As professionals, we feel a need to present the facade that we are busy people. Busy, in our minds, relates to getting work done, taking on a lot, feeling needed, making a difference, and, overall, being successful.
But as many people find out, there are two kinds of busy: using “busy” as a cover for being overwhelmed and being busy efficiently, by “Many-Tasking.”
Busy as a Cover
Longs hours and being busy for the sake of busy are indicative of inefficiencies and false business syndrome.
As professionals, we want to contribute. We need to be involved and often we end up biting off more than we can chew. In the end, we put in longer hours but don’t really accomplish anything. We just spin our wheels like a mouse in a cage.
First off, our brains aren’t made to work on anything for longer than 120 minutes. While sleep or awake, our brain has a cycle called the ultradian rhythm that moves from higher to lower alertness in 90 minute cycles. Then it takes a rest.
Optimal efficiency would be working on a task for 90 minutes, taking a break, then moving back to that task or something else. Working extended hours to get something done would result in lesser quality.
Not to mention, working more hours could actually hurt you. A University College London study found that working more than 55 hours a week increases your risk of stroke by 33% compared with those who work a 35- to-40-hour week.
Instead of putting in longer hours, using the time you have during a normal day will increase effectiveness and deliver better results.
The New Multitasking
Let’s just put this out there: multitasking doesn’t really work. Doing multiple things at once just doesn’t get a lot done.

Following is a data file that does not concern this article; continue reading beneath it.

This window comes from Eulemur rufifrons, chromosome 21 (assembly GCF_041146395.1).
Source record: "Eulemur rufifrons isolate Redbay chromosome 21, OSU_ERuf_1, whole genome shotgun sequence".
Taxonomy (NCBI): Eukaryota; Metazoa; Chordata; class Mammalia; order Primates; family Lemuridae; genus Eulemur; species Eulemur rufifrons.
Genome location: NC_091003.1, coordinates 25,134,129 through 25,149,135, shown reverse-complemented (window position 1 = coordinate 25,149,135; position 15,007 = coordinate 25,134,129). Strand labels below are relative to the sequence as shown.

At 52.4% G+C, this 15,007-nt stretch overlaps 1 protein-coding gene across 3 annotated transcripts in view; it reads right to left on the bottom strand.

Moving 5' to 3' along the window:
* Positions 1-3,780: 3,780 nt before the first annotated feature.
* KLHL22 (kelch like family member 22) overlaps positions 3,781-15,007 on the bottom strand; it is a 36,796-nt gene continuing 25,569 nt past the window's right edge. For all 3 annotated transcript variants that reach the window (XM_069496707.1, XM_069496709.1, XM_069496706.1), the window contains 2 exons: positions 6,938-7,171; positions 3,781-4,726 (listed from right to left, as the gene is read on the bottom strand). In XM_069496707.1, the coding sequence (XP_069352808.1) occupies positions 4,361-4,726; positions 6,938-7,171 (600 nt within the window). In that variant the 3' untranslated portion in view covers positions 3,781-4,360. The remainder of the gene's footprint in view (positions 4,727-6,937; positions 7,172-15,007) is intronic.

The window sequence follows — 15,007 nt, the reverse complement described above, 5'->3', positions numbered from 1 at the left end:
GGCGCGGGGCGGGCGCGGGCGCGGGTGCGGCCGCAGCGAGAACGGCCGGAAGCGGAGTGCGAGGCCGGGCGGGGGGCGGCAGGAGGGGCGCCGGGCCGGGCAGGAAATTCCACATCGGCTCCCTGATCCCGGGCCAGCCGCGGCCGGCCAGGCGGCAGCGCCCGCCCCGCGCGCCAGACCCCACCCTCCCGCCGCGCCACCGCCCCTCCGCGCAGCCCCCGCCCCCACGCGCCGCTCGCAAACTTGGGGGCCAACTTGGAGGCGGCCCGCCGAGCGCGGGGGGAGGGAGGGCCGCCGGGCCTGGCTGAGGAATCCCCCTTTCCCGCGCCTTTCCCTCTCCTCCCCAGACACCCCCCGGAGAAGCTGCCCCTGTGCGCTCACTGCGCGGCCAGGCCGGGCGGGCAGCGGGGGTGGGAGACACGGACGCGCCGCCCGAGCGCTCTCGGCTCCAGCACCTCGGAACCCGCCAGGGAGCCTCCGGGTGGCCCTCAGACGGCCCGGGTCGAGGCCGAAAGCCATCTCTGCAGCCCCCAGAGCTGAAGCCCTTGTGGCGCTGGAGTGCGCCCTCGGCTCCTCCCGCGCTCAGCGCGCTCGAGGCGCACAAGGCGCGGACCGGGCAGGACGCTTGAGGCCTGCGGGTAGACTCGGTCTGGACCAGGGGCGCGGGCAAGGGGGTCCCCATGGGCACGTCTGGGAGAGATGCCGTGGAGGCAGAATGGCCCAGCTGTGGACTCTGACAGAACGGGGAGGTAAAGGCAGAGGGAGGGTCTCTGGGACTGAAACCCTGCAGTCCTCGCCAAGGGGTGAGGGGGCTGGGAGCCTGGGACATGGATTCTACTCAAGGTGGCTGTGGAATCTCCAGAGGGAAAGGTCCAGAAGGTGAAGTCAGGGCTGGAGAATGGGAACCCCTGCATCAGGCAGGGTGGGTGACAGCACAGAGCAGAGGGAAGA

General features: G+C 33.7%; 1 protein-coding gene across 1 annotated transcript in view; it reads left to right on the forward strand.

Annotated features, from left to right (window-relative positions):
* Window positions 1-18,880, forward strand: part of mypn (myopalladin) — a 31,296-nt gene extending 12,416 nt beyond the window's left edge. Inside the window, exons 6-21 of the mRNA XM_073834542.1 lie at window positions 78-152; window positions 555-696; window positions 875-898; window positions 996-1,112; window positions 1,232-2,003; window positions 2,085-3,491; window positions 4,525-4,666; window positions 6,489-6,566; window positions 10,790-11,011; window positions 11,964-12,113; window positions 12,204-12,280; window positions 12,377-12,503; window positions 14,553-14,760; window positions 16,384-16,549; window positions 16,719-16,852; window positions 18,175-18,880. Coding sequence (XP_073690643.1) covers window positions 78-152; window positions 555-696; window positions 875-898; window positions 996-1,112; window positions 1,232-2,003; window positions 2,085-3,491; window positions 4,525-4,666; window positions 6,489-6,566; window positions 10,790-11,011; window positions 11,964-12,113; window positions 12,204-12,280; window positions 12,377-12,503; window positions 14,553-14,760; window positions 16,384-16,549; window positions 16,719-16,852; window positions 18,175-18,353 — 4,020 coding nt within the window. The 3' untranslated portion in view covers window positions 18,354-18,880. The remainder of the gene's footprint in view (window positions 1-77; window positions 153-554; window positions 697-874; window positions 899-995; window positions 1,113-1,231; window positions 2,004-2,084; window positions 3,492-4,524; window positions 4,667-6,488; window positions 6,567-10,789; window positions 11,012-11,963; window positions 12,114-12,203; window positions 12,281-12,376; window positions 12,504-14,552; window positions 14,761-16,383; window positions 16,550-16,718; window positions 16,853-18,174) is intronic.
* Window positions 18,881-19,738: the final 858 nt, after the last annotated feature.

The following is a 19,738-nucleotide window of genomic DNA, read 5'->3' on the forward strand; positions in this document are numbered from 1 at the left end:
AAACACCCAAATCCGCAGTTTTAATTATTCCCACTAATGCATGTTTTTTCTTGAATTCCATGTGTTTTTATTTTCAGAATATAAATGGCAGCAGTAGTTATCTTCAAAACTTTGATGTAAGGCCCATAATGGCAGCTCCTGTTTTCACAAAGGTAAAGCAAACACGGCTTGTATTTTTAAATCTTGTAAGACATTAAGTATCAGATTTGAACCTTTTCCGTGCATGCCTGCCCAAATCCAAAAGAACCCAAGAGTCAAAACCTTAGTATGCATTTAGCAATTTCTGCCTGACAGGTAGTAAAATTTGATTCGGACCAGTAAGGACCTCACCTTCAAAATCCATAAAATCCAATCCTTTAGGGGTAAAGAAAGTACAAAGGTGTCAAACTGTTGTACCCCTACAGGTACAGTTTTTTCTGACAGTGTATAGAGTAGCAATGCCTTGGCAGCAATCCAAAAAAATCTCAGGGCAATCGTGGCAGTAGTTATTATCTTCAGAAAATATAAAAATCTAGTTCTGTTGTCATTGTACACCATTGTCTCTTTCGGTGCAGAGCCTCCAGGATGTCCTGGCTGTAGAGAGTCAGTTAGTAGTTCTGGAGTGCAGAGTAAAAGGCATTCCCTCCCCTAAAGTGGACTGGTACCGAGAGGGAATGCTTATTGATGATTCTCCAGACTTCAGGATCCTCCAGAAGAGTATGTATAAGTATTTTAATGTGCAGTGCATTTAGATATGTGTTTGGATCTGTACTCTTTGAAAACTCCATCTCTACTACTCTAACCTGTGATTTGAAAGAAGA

Recently, research at Stanford University found that multitasking fails: you are less productive than if you were doing a single thing at a time. As humans, being hit with information from multiple sources, we struggle to pay attention, recall properly, or switch from one task to another. It’s overwhelming.
Armed with the knowledge our brains are wired to work in chunks of 90 minutes, the new multitasking isn’t doing many things at once, it’s doing many things in a row with breaks in between. It’s Many-Tasking.
At the end of the day, you ll feel you’ve gotten a lot accomplished without feeling overwhelmed.
Fill that Pipeline
Like many, I have a long backlog of things I need to do. When I try to do them all at once, nothing gets done. I use Many-Tasking, I can fill that pipeline in a day and start knocking tasks out. Using a list-making app like Evernote or Google Keep and planning my day in chunks, I can get a lot done in one day.
Many-Tasking allows me to focus on one task at a time and deliver the highest levels of quality while getting a lot done.
Let s be busy, but make it manageable.